This class can be taken in fulfilment of the requirements of the MA and the Research MA program in Classics and Ancient Civilizations (track Classics), the MA Art History and the MA Classical Archaeology.
If you are interested in taking this course, but are not sure whether you fulfill the entry requirements, please, contact prof. Miguel John Versluys (email@example.com).
NB: a selection of max. 12 participants will be admitted to this masterclass. You can apply by submitting a CV and a motivation letter by 1 November 2023 (address: firstname.lastname@example.org).
When we think of ‘classical art’, we privilege the same sorts of object (Greek and Roman figurative sculpture, exquisitely carved gems, Pompeian painting, and the post-antique artworks inspired by them). Why do we do this, and is it the whole story? When did ‘classical art’ become ‘classical', and when did it become ‘art'? What about all of those artefacts that it, and its emphasis on beauty, naturalism, narrative, omit? What about aniconic, comic or ‘ugly’ images, ancient graffiti, tombstones from northern Europe or Palmyra, reliefs from Gandhara….? Archaeologists have turned to new materialist approaches, to context and object agency, to give these objects a role, but where does that leave ‘art’, form, style, iconography? Where does it leave the classical canon? What was once formative of elite identity and power in court societies and, subsequently in national museums, is at risk of being toppled, challenged for its monotony, its idealism, its racism, yet even now contemporary artists are attracted by its history. In our global world, does it have a future? What are the alternatives?
This seminar-based masterclass will explore these questions in the classroom and in Leiden’s National Museum of Antiquities to have all of its participants develop new vocabularies and see differently.
NB: this will be an intensive master class, which will take place in one week, from Monday 25 to Friday 29 March 2024, with two meetings per day (8 meetings in total), one in the morning, one in the afternoon.
Knowledge of ongoing debates about ancient art, including key concepts like ‘the classical’, canon, style, naturalism etc.
Understanding and skills:
research skills: formulation of a complex research question, collecting materials, analyzing results, constructing arguments, formulating conclusions.
critical assessment of secondary literature according to the standards of academic debate.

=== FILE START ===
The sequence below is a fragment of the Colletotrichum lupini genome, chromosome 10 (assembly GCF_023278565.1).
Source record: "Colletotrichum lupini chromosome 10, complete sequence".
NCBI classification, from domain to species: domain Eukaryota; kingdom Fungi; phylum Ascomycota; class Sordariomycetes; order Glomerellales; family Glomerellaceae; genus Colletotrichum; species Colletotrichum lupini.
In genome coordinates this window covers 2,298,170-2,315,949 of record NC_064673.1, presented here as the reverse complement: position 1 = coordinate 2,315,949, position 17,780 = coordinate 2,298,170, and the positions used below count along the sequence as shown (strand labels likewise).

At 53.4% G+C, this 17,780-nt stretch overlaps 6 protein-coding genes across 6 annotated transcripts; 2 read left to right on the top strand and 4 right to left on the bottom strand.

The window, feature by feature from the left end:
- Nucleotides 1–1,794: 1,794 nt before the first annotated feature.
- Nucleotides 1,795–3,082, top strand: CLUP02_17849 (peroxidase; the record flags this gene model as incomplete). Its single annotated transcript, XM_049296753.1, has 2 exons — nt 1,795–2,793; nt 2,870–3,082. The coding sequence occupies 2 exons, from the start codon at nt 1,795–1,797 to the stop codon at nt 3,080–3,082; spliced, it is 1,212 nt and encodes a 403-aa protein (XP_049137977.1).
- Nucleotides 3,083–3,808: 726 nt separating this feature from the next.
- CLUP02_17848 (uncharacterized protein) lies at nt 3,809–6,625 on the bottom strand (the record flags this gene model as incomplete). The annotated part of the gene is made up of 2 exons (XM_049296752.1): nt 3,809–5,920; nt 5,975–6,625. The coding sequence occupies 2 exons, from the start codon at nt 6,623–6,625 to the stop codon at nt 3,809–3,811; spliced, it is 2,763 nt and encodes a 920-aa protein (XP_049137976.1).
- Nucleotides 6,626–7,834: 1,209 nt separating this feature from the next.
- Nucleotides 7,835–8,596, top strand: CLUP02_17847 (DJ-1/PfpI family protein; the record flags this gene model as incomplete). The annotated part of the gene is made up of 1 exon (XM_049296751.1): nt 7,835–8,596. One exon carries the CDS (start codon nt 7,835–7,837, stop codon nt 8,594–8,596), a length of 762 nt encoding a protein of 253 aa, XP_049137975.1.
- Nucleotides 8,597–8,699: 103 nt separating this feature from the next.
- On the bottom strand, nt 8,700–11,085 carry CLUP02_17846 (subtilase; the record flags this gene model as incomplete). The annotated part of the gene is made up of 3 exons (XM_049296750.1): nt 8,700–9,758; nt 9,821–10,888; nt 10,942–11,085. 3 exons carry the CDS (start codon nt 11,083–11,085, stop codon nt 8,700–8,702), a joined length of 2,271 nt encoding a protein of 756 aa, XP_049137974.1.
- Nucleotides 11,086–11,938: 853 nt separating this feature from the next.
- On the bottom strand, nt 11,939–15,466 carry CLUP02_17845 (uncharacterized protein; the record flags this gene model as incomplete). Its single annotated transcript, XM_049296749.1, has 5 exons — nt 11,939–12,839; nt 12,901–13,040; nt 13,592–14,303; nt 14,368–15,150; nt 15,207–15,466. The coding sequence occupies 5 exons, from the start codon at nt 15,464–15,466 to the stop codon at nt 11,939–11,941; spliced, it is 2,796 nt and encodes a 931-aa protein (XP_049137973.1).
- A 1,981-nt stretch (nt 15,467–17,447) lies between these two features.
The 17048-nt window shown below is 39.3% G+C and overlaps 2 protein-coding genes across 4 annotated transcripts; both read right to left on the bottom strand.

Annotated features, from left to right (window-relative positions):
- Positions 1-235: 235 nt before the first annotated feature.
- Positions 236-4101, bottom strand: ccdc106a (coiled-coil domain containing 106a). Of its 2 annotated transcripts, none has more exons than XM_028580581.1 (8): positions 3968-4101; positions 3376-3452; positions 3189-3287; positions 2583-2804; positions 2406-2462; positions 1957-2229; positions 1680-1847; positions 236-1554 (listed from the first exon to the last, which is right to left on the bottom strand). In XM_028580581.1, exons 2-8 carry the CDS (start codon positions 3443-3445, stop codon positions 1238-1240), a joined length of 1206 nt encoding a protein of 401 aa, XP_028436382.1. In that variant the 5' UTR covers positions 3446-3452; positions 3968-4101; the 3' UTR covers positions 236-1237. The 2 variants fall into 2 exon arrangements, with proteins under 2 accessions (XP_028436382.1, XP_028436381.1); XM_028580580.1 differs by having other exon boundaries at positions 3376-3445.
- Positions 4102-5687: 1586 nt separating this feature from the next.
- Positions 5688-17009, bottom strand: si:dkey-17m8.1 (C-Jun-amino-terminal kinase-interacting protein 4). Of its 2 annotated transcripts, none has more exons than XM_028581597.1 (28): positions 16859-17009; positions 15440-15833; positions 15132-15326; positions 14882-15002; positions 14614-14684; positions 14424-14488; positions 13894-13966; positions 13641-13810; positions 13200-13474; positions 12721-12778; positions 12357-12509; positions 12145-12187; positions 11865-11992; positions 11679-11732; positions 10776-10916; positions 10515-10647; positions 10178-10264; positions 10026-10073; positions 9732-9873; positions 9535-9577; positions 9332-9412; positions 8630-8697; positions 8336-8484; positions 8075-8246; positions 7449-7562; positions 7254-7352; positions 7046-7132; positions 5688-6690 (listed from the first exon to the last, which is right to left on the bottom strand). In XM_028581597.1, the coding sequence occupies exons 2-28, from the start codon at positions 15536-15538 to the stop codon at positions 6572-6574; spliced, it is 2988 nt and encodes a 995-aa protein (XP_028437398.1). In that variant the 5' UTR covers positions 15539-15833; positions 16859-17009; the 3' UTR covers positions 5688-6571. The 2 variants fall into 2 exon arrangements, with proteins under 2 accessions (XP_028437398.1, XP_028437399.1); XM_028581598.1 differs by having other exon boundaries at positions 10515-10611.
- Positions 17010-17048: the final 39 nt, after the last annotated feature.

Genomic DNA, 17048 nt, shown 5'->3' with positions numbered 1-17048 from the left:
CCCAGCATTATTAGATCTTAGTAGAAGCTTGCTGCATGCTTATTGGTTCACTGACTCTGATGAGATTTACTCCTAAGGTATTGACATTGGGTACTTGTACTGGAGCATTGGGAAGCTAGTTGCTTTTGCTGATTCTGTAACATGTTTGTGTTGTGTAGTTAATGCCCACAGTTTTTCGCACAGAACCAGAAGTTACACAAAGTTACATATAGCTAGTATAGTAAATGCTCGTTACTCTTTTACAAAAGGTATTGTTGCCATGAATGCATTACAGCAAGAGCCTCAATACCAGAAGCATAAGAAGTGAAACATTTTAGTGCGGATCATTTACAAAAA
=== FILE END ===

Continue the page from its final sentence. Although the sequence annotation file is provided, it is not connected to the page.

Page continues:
oral presentation: the student will give a clear and well-argued interpretation of an ancient material object or a presentation on a problem in the history of scholarship on ancient art
written presentation: the paper will offer a clear and well-structured presentation of original research.
students must demonstrate their grasp of critical issues in recent scholarship and assess recent scholarly contributions by confronting them with the original source material.
this course aims at active participation and preparation: the student demonstrates involvement in the topic by asking well-informed and constructive questions and making contributions to the collective progress, based on antecedent independent preparation.
This will be an intensive course, which will take place in the week from Monday 27 to Friday 31 March 2023, with two meetings per day (10 meetings in total), one in the morning, one in the afternoon.
Mode of instruction
Oral Presentation (20%)
The final mark for the course is established by determining the weighted average.
If the overall mark is unsatisfactory, the student can revise the paper. There is no resit for the oral presentation.
Inspection and feedback
How and when an exam review will take place will be disclosed together with the publication of the exam results at the latest. If a student requests a review within 30 days after publication of the exam results, an exam review will have to be organized.
Boardman, J. (1993) The Diffusion of Classical Art in Antiquity. Princeton; Cohen, B. (ed.) (2000) Not The Classical Ideal: Athens and the Construction of the Other in Greek Art. Leiden; Alcock, S. E. et al. (2017) Beyond Boundaries: Connecting Visual Cultures in the Provinces of Ancient Rome. Los Angeles; Elsner, J. (2005) 'Classicism in Roman art' in J. I. Porter (ed.) Classical Pasts: The Classical Traditions of Greece and Rome. Princeton: 270-97; Fullerton, M. D. (2015) 'Style: applications and limitations', in Friedland, M. A. et al. (eds.) The Oxford Handbook of Roman Sculpture. Oxford: 209-23; Elsner, J. (2003) 'Style' in R. S. Nelson and R. Schiff (eds.) Critical Terms for Art History. Chicago: 98-109; Settis, S. (2006) The Future of the Classical, trans. A. Cameron, Cambridge and Malden, MA; Onians, J. (2004) Atlas of World Art. Oxford; Vout, C. Classical Art: a Life History from Antiquity to the Present. Princeton; Fowlkes-Childs, B. and M. Seymour (eds.) (2019) The World between Empires: Art and Identity in the Ancient Middle East. New York; Bond, S. (2017) 'Whitewashing ancient statues: whiteness, racism And color in the ancient world', Forbes, 27 April: https://www.forbes.com/sites/drsarahbond/2017/04/27/whitewashingancient-statues-whiteness-racism-and-color-in-the-ancient-world/#144ac23a75ad; Talbot, M. (2018) 'The myth of whiteness in classical sculpture, The New Yorker, 29 October: https://www.newyorker.com/magazine/2018/10/29/the-myth-of-whiteness-in-classicalsculpture.
… contact the track leader of Classics at Leiden University prof. A.B. Wessels (email@example.com).
You can apply by submitting a CV and a motivation letter by 1 November 2023 (address: firstname.lastname@example.org).
Apply by submitting a CV and motivation letter by 1 November to Prof. M.J. Versluys: email@example.com
Students are required to attend the classes, to be fully prepared and to join the discussions. Students who fail more than one session without valid reason will be excluded from the course.